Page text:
Newest Review: ... bean rust, a fungal infection. Reduce the humidity around your plants and this should be seen off. Using Broad Beans Very young po... more
Broad beans - big croppers
Member Name: Stewwydablue
Advantages: Heavy croppers, easy to grow
Disadvantages: Can take up quite a bit of space
If you're looking for an easy crop to grow that copes well with our temperamental British weather, try broad beans. Growing your own fruit and veg is becoming more and more popular, and you certainly don't need a field to get a decent amount of broad beans for your kitchen - I grow mine in some tyres which I got for free from a garage.
Broad beans are related to peas as they are in the same family, legumes. Unlike most legumes though, they don't mind a bit of cold weather, so they can be planted straight outside at the beginning of the growing season. I still start mine off indoors though, we still get quite hard frosts in my part of Lancashire well into April and sometimes May. You may have heard of them being called fava beans, and the Americans sometimes call them field beans.
Growing your own
Plant the seeds in march straight into the ground (so long as the ground is not frozen solid - use your own judgement and if needs be, you can warm the ground a little bit for a few days beforehand with some plastic sheeting or a cloche). Plant them a couple of inches down and cover over. They are quite strong sprouters, so you don't need to finely sieve the compost before hand as they should pop up no problem. Mine sprout within a week usually, and it never fails to amaze me how quickly they grow - within a few short weeks you'll have a thick stemmed bushy plant, and after about 10 weeks they should start to get flowers on them. It is from these flowers that the bean carrying pods emerge. One thing to know about legumes is that they have nitrogen fixing nodules on the roots - in English this means that you don't have to provide a high nitrogen soil or feed for them as they can create their own from the air. If you were to add nitrogen, the plants would produce loads of leaves but not much in the way of bean bearing pods / flowers.
When my plants start producing flowers, I pinch out the top tips of each plant - this stops the plant growing any taller and therefore can concentrate its energy on producing more beans instead. Also, pinching out the growing tips helps prevent an attraction to black fly - unfortunately these little monsters love to eat the leaves as much as we love to eat the beans, and if left unchecked can kill the plant before it has the chance to give a decent crop of beans.
These are quite big plants and will need some support - I plant mine about two feet apart and with a big stick to tie each plant to. There are plenty of varieties to chose from, each with slightly different qualities. For example, there is Bunyard's Exhibition, a heritage variety which can produce up to nine beans per pod, and there are more common types like Red Epicure (the beans are red) and Optica which is small plant, suitable for those who don't have much space.
You can get seed packets really cheaply if you shop around - Ive found that Wilkinson's own brand are just as reliable as more expensive types for a fraction of the cost. Also, you'll get more seeds in that packet than the average sized garden could contain, so you get good value for money when growing broad beans. All the usual seed companies sell broad bean seeds, like Mr Fothergills, Suttons etc and I've also spotted them in supermarkets as an "own brand", so shop around.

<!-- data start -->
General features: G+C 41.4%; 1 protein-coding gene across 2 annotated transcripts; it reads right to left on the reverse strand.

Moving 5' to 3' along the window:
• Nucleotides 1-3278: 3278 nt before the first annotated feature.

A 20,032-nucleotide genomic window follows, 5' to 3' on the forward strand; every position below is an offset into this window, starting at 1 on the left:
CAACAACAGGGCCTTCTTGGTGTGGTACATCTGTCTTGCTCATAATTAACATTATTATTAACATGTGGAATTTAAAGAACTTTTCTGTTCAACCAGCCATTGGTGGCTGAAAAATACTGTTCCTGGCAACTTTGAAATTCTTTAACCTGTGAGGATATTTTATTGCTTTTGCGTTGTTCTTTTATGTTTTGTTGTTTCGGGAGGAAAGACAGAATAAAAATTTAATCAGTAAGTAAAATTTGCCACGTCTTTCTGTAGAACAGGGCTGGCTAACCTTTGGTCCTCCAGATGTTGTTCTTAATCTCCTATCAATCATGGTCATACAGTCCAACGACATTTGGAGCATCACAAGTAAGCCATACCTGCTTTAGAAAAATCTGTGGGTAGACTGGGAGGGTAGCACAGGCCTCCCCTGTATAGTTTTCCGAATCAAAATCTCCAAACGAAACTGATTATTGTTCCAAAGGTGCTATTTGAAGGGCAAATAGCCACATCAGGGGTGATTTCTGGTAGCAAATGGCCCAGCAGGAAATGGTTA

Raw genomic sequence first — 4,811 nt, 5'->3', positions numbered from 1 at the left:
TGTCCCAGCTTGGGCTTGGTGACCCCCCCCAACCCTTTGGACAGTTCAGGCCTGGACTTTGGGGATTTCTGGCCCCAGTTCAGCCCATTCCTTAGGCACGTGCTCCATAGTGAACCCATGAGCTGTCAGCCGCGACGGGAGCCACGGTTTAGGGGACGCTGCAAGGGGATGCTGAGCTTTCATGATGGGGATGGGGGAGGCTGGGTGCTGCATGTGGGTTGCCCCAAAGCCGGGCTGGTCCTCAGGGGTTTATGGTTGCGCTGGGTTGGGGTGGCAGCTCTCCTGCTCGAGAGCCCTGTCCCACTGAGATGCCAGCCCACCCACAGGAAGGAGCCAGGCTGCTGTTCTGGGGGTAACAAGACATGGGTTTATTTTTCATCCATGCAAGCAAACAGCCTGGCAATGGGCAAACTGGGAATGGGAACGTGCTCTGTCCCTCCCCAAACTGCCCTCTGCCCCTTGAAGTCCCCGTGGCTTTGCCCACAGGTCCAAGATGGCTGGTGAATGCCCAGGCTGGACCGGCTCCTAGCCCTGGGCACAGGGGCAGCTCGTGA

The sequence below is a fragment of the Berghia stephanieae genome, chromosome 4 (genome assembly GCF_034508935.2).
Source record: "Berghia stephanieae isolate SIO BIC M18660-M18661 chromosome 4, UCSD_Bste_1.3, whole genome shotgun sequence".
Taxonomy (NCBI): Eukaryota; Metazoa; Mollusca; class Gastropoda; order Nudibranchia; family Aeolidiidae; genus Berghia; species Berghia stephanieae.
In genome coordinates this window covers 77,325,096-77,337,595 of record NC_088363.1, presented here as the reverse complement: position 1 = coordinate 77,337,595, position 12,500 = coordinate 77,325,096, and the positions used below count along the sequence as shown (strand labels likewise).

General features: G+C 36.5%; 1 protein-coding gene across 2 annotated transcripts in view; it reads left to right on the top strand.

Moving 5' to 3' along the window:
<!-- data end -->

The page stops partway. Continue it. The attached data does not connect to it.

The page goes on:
Diseases / Pests
If you plant the seeds straight out into your garden to germinate in situ, then be aware that mice will probably eat the seeds before they have the chance to grow. How you proof against or control the mice is up to you. Also, as I mentioned above, the new tips that grow at the top of the plant are very attractive for black fly, a very small aphid but are easy to spot due to their colour. I don't spray my plants with pesticides for these, I simply use soapy water in a spray bottle - it covers them and they will fall off easily when wiped with a sponge. If the conditions of your soil and garden are too moist, it could encourage the growth of broad bean rust, a fungal infection. Reduce the humidity around your plants and this should be seen off.
Using Broad Beans
Very young pods can be eaten after being lightly boiled or steamed, when the pods start to get bigger they are difficult to eat and then it is just the beans inside which are eaten. It is not advised to eat too many broad beans raw as they contain some alkaloids which can be harmful for people with certain medical conditions, but these alkaloids are rendered harmless when cooked. They are popular in Mediterranean dishes such as feta, spinach and broad bean salad, as a topping on bruschetta, mixed in with pasta etc. They store very well in the freezer, I blanch them, allow to quickly cool in iced water then pop into freezer bags. They should keep in the freezer for up to a year. They can also be dried out and will keep for a year in an airtight container - these can be rehydrated by cooking in water or planted in the garden as your next year's crop. We sometimes add dried broad beans to soups and stews.
We take out a bag of broad beans when making a Sunday lunch and have them as one of the two vegetables as part of a classic "meat and two veg" meal.
We're in the right time of year to be planting broad beans, so if you've got the space then I can well recommend trying growing your own. They're a very satisfying plant to grow as they grow quickly and give lots and lots of useful beans. As they can become quite big and might overpower some smaller gardens, I award them four out of five stars. Thanks for reading.
Summary: Try growing some, they are very rewarding